A seemingly daunting task can be made easy with the proper information!
With any training program it is important to understand a few key items. With forklift safety training these key items include the types of power industrial trucks you utilize, the location(s) the equipment will be operated in, specific hazards associated with the operations environment, specialty needs if applicable, and documentation. Right up front if you are not comfortable with creating or implementing the safety training program please do yourself a huge favor. Engage a knowledgeable professional to assist in the creation, oversight and implementation.
Power industrial truck (forklifts) are listed in seven classifications
- Class I: Electric Motor Rider Trucks
- Class II: Electric Motor Narrow Aisle Trucks
- Class III: Electric Motor Hand Trucks or Hand/Rider Trucks
- Class IV: Internal Combustion Engine Trucks (Solid/Cushion Tires)
- Class V: Internal Combustion Engine Trucks (Pneumatic Tires)
- Class VI: Electric and Internal Combustion Engine Tractors
- Class VII: Rough Terrain Forklift Trucks
Although you must train to the class of equipment type(s) or forklifts you operate in your operations the basics of your training program remains the same. So once you know your class type(s) the next place to turn is the OSHA website. You need to read the entire OSHA standard 1910.178 that governs forklifts. Why? Because you learn exactly what needs to be in your Formal Plan and there might be a new update to the standard. Please note another standard you need to understand are the ANSI standards. ANSI or American National Standards Institute governs the areas regarding forklifts that OSHA does not cover such as tires, pistons and chains. Yet remember it is OSHA that does the compliance reviews at companies and levies fines for violations. My suggestion would be to completely copy the OSHA standard and maintain it as a record because you need to teach it during your training class so might as well include it in your formal plan.
The next two areas you need to make a decision on are part of managing your program. First is making a decision on the person(s) that will be in charge to oversee your safety training program. Owners & managers are typically those that will provide the oversight but you could engage other resources to provide the classroom & practical training. In fact you could designate a qualified third part to oversee, implement and manage your entire program. Next is to determine the time frame of your program. OSHA allows flexibility to companies here. Your plan can be one, two or up to three years. Meaning once an employee has completed your forklift safety training program, been evaluated and you certify this by documentation the next time they are required to complete the training program again depends on your time frame. Unless of course the operator has an accident or violates safety rules that require disciplinary action. That would be considered remedial training specific to safety violation and company policies.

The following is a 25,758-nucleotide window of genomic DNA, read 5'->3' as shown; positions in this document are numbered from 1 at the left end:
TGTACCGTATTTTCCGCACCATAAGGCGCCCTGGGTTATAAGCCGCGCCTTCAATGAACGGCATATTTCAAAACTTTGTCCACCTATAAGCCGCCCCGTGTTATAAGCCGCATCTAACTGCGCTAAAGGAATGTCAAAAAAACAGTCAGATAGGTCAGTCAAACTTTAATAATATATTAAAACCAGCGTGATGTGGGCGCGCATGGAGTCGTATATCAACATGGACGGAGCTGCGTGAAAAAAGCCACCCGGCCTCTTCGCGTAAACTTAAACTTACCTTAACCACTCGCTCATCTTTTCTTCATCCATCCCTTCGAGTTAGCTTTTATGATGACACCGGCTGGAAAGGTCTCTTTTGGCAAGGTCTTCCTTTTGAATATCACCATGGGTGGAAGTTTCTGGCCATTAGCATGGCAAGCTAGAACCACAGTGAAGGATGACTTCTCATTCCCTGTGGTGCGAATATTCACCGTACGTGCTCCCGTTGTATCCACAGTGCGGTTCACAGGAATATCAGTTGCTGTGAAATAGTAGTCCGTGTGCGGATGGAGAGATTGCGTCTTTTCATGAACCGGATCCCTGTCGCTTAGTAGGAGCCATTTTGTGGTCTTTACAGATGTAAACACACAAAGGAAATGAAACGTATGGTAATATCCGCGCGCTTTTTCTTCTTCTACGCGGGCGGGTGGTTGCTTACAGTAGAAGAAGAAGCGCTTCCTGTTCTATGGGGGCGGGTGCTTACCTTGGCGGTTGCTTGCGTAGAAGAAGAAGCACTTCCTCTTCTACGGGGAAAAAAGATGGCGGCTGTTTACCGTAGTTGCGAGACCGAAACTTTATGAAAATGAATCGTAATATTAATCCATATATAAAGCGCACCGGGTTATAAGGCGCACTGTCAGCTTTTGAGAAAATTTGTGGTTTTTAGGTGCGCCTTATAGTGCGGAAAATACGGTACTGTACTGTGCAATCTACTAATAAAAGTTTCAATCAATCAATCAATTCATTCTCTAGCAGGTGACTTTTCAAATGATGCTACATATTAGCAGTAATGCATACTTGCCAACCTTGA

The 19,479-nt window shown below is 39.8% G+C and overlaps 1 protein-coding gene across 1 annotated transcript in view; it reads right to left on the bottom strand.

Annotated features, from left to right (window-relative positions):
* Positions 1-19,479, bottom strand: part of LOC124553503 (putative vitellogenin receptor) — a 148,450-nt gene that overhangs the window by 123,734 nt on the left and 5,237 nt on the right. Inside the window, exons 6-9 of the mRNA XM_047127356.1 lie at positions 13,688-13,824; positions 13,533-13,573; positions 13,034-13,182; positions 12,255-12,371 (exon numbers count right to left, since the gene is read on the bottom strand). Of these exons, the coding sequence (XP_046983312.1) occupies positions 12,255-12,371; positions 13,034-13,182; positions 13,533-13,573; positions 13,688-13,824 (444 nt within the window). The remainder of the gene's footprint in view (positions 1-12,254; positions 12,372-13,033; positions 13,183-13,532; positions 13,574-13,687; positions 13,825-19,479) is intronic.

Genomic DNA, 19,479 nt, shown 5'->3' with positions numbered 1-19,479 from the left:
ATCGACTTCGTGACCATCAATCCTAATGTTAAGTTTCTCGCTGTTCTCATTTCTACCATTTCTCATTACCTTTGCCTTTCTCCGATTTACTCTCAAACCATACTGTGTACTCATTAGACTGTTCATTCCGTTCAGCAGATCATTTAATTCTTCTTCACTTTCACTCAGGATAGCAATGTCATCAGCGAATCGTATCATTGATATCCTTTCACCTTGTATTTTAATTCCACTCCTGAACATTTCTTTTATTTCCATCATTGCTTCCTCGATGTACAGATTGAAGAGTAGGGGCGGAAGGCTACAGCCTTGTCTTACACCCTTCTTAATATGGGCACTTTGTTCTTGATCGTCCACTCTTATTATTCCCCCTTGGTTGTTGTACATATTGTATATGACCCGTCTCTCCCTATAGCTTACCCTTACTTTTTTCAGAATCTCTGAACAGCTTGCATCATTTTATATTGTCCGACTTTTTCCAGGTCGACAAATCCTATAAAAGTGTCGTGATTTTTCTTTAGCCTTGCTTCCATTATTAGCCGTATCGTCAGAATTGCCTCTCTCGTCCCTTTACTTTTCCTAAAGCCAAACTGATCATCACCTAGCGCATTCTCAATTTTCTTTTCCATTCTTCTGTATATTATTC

The next item and one of the most important bits of advice I can convey is to understand that you must have a formal written safety training program if you operate any class of power industrial truck. This is clearly stated in the standard. Formally written means you create your written plan on company letterhead. Your formal written plan will include the type/class of equipment your company operates, any special notes, time frames, and the OSHA standard. I would also suggest you include copies of your training documents such as sign in sheets, evaluation form used, and daily equipment safety checklist.
When it comes to the actual training it is good to use visual aids. There are a ton of these available from a multitude of sources however my suggestion is to acquire and use the most current version supplied by the National Safety Foundation. It is extremely important to know there are two types of “classrooms” when it comes to forklift safety training. The traditional formal classroom and what is known as practical training. OSHA again allows some leeway on the classroom training as far as the environment is concerned. You can do it in an office, warehouse or even off site at a third party if that is your plan. As long as the key components of forklift safety training are covered the length of class & the content are up to you. Practical training or second half of classroom training is just as important and where what is learned in your classroom setting is put to use. Practical training is best performed by doing a group walk through the area the equipment will be operated pointing out hazards, danger zones, go/no go zones, and things specific to your operation. Overhead pipes, low hanging heaters, ramps and dock level operation are just a few items typically covered. Next in practical that is really important is a complete review of all the forklift equipment the trainee’s will be operating. Reviewing how the specific equipment operates, how one is different from other equipment to operated, and if attachments are utilized the specifics on that as well. Both formal classroom and practical training should be documented by a sign in sheet with a date as per your formal plan.